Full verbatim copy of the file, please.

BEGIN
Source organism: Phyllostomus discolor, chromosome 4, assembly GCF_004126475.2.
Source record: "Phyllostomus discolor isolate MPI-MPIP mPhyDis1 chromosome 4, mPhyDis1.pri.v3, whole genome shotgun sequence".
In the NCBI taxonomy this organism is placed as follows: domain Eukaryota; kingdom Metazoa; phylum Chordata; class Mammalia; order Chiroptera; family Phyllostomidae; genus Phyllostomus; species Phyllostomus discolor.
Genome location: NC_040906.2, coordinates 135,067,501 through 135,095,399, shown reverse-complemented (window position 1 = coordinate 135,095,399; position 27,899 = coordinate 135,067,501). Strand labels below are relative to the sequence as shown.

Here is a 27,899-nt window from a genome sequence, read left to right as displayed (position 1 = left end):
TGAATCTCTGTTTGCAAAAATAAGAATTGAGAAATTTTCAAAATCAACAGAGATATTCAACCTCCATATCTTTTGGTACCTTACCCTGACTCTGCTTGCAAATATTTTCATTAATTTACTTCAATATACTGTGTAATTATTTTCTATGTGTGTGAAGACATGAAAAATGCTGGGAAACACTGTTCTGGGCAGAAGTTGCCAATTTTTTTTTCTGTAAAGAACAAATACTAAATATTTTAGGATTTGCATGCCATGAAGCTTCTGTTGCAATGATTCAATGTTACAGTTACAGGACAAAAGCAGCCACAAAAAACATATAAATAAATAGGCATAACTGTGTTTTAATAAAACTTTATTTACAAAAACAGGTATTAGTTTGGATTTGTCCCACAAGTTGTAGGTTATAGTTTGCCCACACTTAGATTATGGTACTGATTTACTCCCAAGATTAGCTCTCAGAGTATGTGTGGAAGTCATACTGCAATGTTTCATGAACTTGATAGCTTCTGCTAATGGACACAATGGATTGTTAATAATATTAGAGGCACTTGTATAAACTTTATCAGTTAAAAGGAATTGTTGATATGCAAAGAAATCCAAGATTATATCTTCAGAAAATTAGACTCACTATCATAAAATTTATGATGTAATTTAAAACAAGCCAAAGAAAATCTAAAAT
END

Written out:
Source organism: Phyllostomus discolor, chromosome 4, assembly GCF_004126475.2.
Source record: "Phyllostomus discolor isolate MPI-MPIP mPhyDis1 chromosome 4, mPhyDis1.pri.v3, whole genome shotgun sequence".
In the NCBI taxonomy this organism is placed as follows: domain Eukaryota; kingdom Metazoa; phylum Chordata; class Mammalia; order Chiroptera; family Phyllostomidae; genus Phyllostomus; species Phyllostomus discolor.
Genome location: NC_040906.2, coordinates 135,067,501 through 135,095,399, shown reverse-complemented (window position 1 = coordinate 135,095,399; position 27,899 = coordinate 135,067,501). Strand labels below are relative to the sequence as shown.

Here is a 27,899-nt window from a genome sequence, read left to right as displayed (position 1 = left end):
TGAATCTCTGTTTGCAAAAATAAGAATTGAGAAATTTTCAAAATCAACAGAGATATTCAACCTCCATATCTTTTGGTACCTTACCCTGACTCTGCTTGCAAATATTTTCATTAATTTACTTCAATATACTGTGTAATTATTTTCTATGTGTGTGAAGACATGAAAAATGCTGGGAAACACTGTTCTGGGCAGAAGTTGCCAATTTTTTTTTCTGTAAAGAACAAATACTAAATATTTTAGGATTTGCATGCCATGAAGCTTCTGTTGCAATGATTCAATGTTACAGTTACAGGACAAAAGCAGCCACAAAAAACATATAAATAAATAGGCATAACTGTGTTTTAATAAAACTTTATTTACAAAAACAGGTATTAGTTTGGATTTGTCCCACAAGTTGTAGGTTATAGTTTGCCCACACTTAGATTATGGTACTGATTTACTCCCAAGATTAGCTCTCAGAGTATGTGTGGAAGTCATACTGCAATGTTTCATGAACTTGATAGCTTCTGCTAATGGACACAATGGATTGTTAATAATATTAGAGGCACTTGTATAAACTTTATCAGTTAAAAGGAATTGTTGATATGCAAAGAAATCCAAGATTATATCTTCAGAAAATTAGACTCACTATCATAAAATTTATGATGTAATTTAAAACAAGCCAAAGAAAATCTAAAAT